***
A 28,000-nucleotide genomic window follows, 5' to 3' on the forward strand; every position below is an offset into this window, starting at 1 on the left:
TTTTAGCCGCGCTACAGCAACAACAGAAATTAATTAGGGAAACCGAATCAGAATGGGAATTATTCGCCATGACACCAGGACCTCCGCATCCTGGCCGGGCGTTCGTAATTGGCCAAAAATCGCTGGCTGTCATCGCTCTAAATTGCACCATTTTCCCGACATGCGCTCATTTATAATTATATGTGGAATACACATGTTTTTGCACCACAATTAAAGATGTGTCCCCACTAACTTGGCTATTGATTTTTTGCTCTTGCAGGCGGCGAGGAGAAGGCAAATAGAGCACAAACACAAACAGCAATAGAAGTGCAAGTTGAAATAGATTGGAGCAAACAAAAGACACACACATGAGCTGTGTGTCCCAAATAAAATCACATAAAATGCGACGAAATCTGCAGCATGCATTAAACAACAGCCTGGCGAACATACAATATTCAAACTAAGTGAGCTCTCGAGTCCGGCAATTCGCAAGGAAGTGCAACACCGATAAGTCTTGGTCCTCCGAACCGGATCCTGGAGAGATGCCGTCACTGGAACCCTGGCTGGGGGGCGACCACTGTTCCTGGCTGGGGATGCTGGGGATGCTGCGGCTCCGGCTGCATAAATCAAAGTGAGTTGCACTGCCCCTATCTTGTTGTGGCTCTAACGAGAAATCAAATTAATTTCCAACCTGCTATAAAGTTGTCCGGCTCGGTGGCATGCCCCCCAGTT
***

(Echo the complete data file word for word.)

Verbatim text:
A 28,000-nucleotide genomic window follows, 5' to 3' on the forward strand; every position below is an offset into this window, starting at 1 on the left:
TTTTAGCCGCGCTACAGCAACAACAGAAATTAATTAGGGAAACCGAATCAGAATGGGAATTATTCGCCATGACACCAGGACCTCCGCATCCTGGCCGGGCGTTCGTAATTGGCCAAAAATCGCTGGCTGTCATCGCTCTAAATTGCACCATTTTCCCGACATGCGCTCATTTATAATTATATGTGGAATACACATGTTTTTGCACCACAATTAAAGATGTGTCCCCACTAACTTGGCTATTGATTTTTTGCTCTTGCAGGCGGCGAGGAGAAGGCAAATAGAGCACAAACACAAACAGCAATAGAAGTGCAAGTTGAAATAGATTGGAGCAAACAAAAGACACACACATGAGCTGTGTGTCCCAAATAAAATCACATAAAATGCGACGAAATCTGCAGCATGCATTAAACAACAGCCTGGCGAACATACAATATTCAAACTAAGTGAGCTCTCGAGTCCGGCAATTCGCAAGGAAGTGCAACACCGATAAGTCTTGGTCCTCCGAACCGGATCCTGGAGAGATGCCGTCACTGGAACCCTGGCTGGGGGGCGACCACTGTTCCTGGCTGGGGATGCTGGGGATGCTGCGGCTCCGGCTGCATAAATCAAAGTGAGTTGCACTGCCCCTATCTTGTTGTGGCTCTAACGAGAAATCAAATTAATTTCCAACCTGCTATAAAGTTGTCCGGCTCGGTGGCATGCCCCCCAGTT